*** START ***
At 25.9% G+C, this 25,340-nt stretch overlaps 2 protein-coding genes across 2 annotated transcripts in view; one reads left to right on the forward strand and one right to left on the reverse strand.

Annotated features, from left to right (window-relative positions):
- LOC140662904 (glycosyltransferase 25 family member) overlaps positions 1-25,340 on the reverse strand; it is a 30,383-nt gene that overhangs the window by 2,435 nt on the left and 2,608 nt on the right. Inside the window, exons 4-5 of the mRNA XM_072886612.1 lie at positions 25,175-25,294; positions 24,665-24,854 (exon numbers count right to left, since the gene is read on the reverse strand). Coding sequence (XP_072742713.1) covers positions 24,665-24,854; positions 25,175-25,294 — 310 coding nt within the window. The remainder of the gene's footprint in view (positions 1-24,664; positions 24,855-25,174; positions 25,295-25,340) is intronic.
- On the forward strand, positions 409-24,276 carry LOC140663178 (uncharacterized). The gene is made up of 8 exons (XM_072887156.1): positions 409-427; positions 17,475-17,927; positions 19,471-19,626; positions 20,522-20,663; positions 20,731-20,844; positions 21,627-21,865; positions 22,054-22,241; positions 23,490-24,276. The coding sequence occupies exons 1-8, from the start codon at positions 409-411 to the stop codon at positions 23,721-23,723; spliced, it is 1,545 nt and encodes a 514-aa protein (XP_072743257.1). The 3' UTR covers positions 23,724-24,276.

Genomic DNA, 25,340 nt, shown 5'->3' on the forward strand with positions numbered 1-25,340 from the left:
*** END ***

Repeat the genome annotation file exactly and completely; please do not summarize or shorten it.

At 25.9% G+C, this 25,340-nt stretch overlaps 2 protein-coding genes across 2 annotated transcripts in view; one reads left to right on the forward strand and one right to left on the reverse strand.

Annotated features, from left to right (window-relative positions):
- LOC140662904 (glycosyltransferase 25 family member) overlaps positions 1-25,340 on the reverse strand; it is a 30,383-nt gene that overhangs the window by 2,435 nt on the left and 2,608 nt on the right. Inside the window, exons 4-5 of the mRNA XM_072886612.1 lie at positions 25,175-25,294; positions 24,665-24,854 (exon numbers count right to left, since the gene is read on the reverse strand). Coding sequence (XP_072742713.1) covers positions 24,665-24,854; positions 25,175-25,294 — 310 coding nt within the window. The remainder of the gene's footprint in view (positions 1-24,664; positions 24,855-25,174; positions 25,295-25,340) is intronic.
- On the forward strand, positions 409-24,276 carry LOC140663178 (uncharacterized). The gene is made up of 8 exons (XM_072887156.1): positions 409-427; positions 17,475-17,927; positions 19,471-19,626; positions 20,522-20,663; positions 20,731-20,844; positions 21,627-21,865; positions 22,054-22,241; positions 23,490-24,276. The coding sequence occupies exons 1-8, from the start codon at positions 409-411 to the stop codon at positions 23,721-23,723; spliced, it is 1,545 nt and encodes a 514-aa protein (XP_072743257.1). The 3' UTR covers positions 23,724-24,276.

Genomic DNA, 25,340 nt, shown 5'->3' on the forward strand with positions numbered 1-25,340 from the left: